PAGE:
Woodpeckers Point To Possible EAB Infestation In Ash Trees
A state forest health specialist says winter is a good time to look for signs of an emerald ash borer infestation because woodpeckers will do much of the hunting for those signs.
EAB, as it's known, is an invasive insect that kills ash trees.
The DNR's Andrea Diss-Torrance says the larval, or worm-like, stage of EAB spends the winter months beneath the bark of infested ash trees. Always looking for a tasty meal, here come the woodpeckers..
"..Woodpeckers go after insects that are underneath the bark, EAB as an example. They will flick off the bark during their searching. You can see this because the bark underneath is lighter. It looks like patches of blond bark on trees that are infested and the woodpeckers were hunting on. This points out whether you have borers of some sort underneath the wood...."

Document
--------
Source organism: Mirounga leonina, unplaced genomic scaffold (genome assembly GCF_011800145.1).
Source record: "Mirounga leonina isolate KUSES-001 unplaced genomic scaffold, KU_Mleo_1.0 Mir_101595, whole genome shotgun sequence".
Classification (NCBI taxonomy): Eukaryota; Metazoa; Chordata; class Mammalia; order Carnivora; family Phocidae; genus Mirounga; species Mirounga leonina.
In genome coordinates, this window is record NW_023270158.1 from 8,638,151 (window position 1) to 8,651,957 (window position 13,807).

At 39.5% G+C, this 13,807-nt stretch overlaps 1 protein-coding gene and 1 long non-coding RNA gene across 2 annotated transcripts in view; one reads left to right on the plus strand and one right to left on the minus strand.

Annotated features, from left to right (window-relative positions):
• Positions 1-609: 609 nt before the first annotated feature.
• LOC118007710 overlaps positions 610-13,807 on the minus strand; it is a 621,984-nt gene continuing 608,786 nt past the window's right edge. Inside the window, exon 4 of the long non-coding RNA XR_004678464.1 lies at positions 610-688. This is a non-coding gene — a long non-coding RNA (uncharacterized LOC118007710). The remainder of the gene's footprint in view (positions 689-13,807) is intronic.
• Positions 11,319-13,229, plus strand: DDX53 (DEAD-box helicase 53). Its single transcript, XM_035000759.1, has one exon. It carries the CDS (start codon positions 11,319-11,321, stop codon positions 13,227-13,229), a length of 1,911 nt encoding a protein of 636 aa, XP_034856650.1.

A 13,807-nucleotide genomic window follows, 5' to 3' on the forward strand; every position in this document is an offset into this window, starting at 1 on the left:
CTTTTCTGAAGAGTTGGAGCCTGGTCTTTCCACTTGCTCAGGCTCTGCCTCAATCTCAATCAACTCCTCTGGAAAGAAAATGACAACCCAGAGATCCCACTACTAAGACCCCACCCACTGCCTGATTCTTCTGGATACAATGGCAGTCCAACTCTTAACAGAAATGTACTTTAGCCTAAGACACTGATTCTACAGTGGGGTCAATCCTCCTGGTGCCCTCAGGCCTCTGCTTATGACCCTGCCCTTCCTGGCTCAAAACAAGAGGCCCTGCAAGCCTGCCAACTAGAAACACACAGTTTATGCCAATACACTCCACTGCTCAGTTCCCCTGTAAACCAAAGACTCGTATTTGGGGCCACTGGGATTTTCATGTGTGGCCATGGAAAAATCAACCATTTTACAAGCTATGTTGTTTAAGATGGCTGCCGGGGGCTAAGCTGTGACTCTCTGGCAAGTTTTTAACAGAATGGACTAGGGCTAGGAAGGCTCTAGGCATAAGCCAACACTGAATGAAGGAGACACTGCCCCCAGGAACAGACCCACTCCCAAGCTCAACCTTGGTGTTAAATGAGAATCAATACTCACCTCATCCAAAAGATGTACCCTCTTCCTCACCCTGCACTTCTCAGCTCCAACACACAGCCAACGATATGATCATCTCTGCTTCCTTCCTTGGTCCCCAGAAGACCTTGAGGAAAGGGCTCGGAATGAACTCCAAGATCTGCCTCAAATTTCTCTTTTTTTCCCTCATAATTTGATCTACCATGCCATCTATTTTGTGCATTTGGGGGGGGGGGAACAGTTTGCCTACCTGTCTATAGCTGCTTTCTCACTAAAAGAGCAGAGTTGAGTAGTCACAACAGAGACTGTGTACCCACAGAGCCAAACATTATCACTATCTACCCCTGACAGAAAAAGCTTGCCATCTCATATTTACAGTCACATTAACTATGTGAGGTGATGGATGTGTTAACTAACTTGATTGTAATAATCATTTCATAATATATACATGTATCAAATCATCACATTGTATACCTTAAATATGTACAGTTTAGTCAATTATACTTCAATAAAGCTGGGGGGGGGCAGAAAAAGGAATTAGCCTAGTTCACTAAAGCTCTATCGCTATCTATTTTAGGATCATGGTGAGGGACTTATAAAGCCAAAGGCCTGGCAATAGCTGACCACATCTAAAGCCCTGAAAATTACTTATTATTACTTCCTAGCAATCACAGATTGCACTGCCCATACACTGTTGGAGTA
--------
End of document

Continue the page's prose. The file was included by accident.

Diss-Torrance says by identifying early signs of EAB infestation people can address the problem before their trees become hazardous or too heavily infested for insecticide treatments to be successful. She says trees in the advanced stages are likely on the way to being dead.
Diss-Torrance says most hardwood trees can safely stand for several years after they die, but EAB-infested ash trees can become hazardous even while they are still alive. There have been reports of property damage and injury to people caused by falling ash trees and branches. Removing an infested tree before it becomes a hazard is typically safer and less costly for a property owner.